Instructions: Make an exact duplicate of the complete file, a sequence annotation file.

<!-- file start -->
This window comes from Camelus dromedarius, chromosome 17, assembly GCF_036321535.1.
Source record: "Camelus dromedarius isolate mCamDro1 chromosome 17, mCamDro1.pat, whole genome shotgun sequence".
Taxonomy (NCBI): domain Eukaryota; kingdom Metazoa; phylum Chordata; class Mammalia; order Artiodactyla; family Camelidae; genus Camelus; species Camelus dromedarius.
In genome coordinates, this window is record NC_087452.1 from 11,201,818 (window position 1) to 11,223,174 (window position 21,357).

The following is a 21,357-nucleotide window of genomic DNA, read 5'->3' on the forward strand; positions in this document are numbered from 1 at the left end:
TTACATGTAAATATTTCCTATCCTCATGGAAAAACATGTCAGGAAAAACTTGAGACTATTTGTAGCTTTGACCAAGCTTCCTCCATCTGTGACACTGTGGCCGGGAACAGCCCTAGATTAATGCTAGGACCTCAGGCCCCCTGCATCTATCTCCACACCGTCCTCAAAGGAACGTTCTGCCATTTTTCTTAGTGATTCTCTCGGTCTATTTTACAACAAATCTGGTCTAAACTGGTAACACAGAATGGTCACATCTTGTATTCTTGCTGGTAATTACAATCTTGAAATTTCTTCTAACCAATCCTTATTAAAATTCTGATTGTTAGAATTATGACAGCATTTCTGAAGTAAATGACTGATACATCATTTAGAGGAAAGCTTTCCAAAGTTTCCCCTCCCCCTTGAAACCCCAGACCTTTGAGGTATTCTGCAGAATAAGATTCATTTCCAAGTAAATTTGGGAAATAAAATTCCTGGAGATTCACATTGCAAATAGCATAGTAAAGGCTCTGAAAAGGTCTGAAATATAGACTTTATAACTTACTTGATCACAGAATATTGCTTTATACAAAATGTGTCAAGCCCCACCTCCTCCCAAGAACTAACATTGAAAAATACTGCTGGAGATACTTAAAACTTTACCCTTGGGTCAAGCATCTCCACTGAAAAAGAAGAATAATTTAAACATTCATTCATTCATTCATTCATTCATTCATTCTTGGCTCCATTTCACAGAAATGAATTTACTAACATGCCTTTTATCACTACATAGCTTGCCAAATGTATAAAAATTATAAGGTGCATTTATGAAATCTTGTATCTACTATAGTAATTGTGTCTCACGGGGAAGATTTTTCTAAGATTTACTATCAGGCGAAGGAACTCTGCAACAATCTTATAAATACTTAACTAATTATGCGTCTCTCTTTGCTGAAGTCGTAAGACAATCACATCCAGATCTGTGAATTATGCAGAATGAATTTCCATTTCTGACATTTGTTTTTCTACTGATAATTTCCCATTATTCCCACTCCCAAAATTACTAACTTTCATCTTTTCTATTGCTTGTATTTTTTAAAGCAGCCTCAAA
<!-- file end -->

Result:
This window comes from Camelus dromedarius, chromosome 17, assembly GCF_036321535.1.
Source record: "Camelus dromedarius isolate mCamDro1 chromosome 17, mCamDro1.pat, whole genome shotgun sequence".
Taxonomy (NCBI): domain Eukaryota; kingdom Metazoa; phylum Chordata; class Mammalia; order Artiodactyla; family Camelidae; genus Camelus; species Camelus dromedarius.
In genome coordinates, this window is record NC_087452.1 from 11,201,818 (window position 1) to 11,223,174 (window position 21,357).

The following is a 21,357-nucleotide window of genomic DNA, read 5'->3' on the forward strand; positions in this document are numbered from 1 at the left end:
TTACATGTAAATATTTCCTATCCTCATGGAAAAACATGTCAGGAAAAACTTGAGACTATTTGTAGCTTTGACCAAGCTTCCTCCATCTGTGACACTGTGGCCGGGAACAGCCCTAGATTAATGCTAGGACCTCAGGCCCCCTGCATCTATCTCCACACCGTCCTCAAAGGAACGTTCTGCCATTTTTCTTAGTGATTCTCTCGGTCTATTTTACAACAAATCTGGTCTAAACTGGTAACACAGAATGGTCACATCTTGTATTCTTGCTGGTAATTACAATCTTGAAATTTCTTCTAACCAATCCTTATTAAAATTCTGATTGTTAGAATTATGACAGCATTTCTGAAGTAAATGACTGATACATCATTTAGAGGAAAGCTTTCCAAAGTTTCCCCTCCCCCTTGAAACCCCAGACCTTTGAGGTATTCTGCAGAATAAGATTCATTTCCAAGTAAATTTGGGAAATAAAATTCCTGGAGATTCACATTGCAAATAGCATAGTAAAGGCTCTGAAAAGGTCTGAAATATAGACTTTATAACTTACTTGATCACAGAATATTGCTTTATACAAAATGTGTCAAGCCCCACCTCCTCCCAAGAACTAACATTGAAAAATACTGCTGGAGATACTTAAAACTTTACCCTTGGGTCAAGCATCTCCACTGAAAAAGAAGAATAATTTAAACATTCATTCATTCATTCATTCATTCATTCATTCTTGGCTCCATTTCACAGAAATGAATTTACTAACATGCCTTTTATCACTACATAGCTTGCCAAATGTATAAAAATTATAAGGTGCATTTATGAAATCTTGTATCTACTATAGTAATTGTGTCTCACGGGGAAGATTTTTCTAAGATTTACTATCAGGCGAAGGAACTCTGCAACAATCTTATAAATACTTAACTAATTATGCGTCTCTCTTTGCTGAAGTCGTAAGACAATCACATCCAGATCTGTGAATTATGCAGAATGAATTTCCATTTCTGACATTTGTTTTTCTACTGATAATTTCCCATTATTCCCACTCCCAAAATTACTAACTTTCATCTTTTCTATTGCTTGTATTTTTTAAAGCAGCCTCAAA